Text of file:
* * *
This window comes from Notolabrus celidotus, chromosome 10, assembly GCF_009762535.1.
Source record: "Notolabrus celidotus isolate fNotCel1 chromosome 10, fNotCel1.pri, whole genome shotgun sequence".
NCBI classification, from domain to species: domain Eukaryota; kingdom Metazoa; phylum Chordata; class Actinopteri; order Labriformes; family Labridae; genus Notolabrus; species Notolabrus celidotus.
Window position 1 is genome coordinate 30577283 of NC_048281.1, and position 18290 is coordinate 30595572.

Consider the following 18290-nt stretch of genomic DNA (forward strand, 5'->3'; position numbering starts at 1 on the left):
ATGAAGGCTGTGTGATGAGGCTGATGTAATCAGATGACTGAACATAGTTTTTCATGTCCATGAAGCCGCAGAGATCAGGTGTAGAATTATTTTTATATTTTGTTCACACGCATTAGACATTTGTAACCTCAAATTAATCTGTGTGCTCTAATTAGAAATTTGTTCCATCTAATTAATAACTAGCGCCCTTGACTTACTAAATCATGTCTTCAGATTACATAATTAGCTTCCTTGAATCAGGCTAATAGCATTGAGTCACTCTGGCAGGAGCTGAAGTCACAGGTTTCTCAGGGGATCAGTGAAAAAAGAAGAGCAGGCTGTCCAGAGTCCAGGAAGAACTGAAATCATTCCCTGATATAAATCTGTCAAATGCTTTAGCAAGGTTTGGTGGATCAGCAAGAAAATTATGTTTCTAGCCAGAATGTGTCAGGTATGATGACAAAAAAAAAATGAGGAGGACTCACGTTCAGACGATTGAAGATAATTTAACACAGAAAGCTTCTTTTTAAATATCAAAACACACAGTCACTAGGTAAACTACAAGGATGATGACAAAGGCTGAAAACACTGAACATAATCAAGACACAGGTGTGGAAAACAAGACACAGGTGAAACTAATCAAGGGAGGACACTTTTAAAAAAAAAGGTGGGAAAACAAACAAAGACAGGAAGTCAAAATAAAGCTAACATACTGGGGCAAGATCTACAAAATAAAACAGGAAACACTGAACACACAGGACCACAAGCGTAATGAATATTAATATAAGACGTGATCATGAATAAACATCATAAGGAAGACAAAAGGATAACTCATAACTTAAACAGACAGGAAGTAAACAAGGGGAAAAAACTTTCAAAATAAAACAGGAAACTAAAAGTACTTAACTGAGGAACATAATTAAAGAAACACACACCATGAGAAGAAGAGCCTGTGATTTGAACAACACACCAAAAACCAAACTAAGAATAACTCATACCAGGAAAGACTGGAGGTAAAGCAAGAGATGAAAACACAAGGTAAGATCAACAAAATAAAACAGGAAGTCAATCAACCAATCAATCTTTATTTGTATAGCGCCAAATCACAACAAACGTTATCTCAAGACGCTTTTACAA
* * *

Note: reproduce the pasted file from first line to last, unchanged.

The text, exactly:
This window comes from Notolabrus celidotus, chromosome 10, assembly GCF_009762535.1.
Source record: "Notolabrus celidotus isolate fNotCel1 chromosome 10, fNotCel1.pri, whole genome shotgun sequence".
NCBI classification, from domain to species: domain Eukaryota; kingdom Metazoa; phylum Chordata; class Actinopteri; order Labriformes; family Labridae; genus Notolabrus; species Notolabrus celidotus.
Window position 1 is genome coordinate 30577283 of NC_048281.1, and position 18290 is coordinate 30595572.

Consider the following 18290-nt stretch of genomic DNA (forward strand, 5'->3'; position numbering starts at 1 on the left):
ATGAAGGCTGTGTGATGAGGCTGATGTAATCAGATGACTGAACATAGTTTTTCATGTCCATGAAGCCGCAGAGATCAGGTGTAGAATTATTTTTATATTTTGTTCACACGCATTAGACATTTGTAACCTCAAATTAATCTGTGTGCTCTAATTAGAAATTTGTTCCATCTAATTAATAACTAGCGCCCTTGACTTACTAAATCATGTCTTCAGATTACATAATTAGCTTCCTTGAATCAGGCTAATAGCATTGAGTCACTCTGGCAGGAGCTGAAGTCACAGGTTTCTCAGGGGATCAGTGAAAAAAGAAGAGCAGGCTGTCCAGAGTCCAGGAAGAACTGAAATCATTCCCTGATATAAATCTGTCAAATGCTTTAGCAAGGTTTGGTGGATCAGCAAGAAAATTATGTTTCTAGCCAGAATGTGTCAGGTATGATGACAAAAAAAAAATGAGGAGGACTCACGTTCAGACGATTGAAGATAATTTAACACAGAAAGCTTCTTTTTAAATATCAAAACACACAGTCACTAGGTAAACTACAAGGATGATGACAAAGGCTGAAAACACTGAACATAATCAAGACACAGGTGTGGAAAACAAGACACAGGTGAAACTAATCAAGGGAGGACACTTTTAAAAAAAAAGGTGGGAAAACAAACAAAGACAGGAAGTCAAAATAAAGCTAACATACTGGGGCAAGATCTACAAAATAAAACAGGAAACACTGAACACACAGGACCACAAGCGTAATGAATATTAATATAAGACGTGATCATGAATAAACATCATAAGGAAGACAAAAGGATAACTCATAACTTAAACAGACAGGAAGTAAACAAGGGGAAAAAACTTTCAAAATAAAACAGGAAACTAAAAGTACTTAACTGAGGAACATAATTAAAGAAACACACACCATGAGAAGAAGAGCCTGTGATTTGAACAACACACCAAAAACCAAACTAAGAATAACTCATACCAGGAAAGACTGGAGGTAAAGCAAGAGATGAAAACACAAGGTAAGATCAACAAAATAAAACAGGAAGTCAATCAACCAATCAATCTTTATTTGTATAGCGCCAAATCACAACAAACGTTATCTCAAGACGCTTTTACAA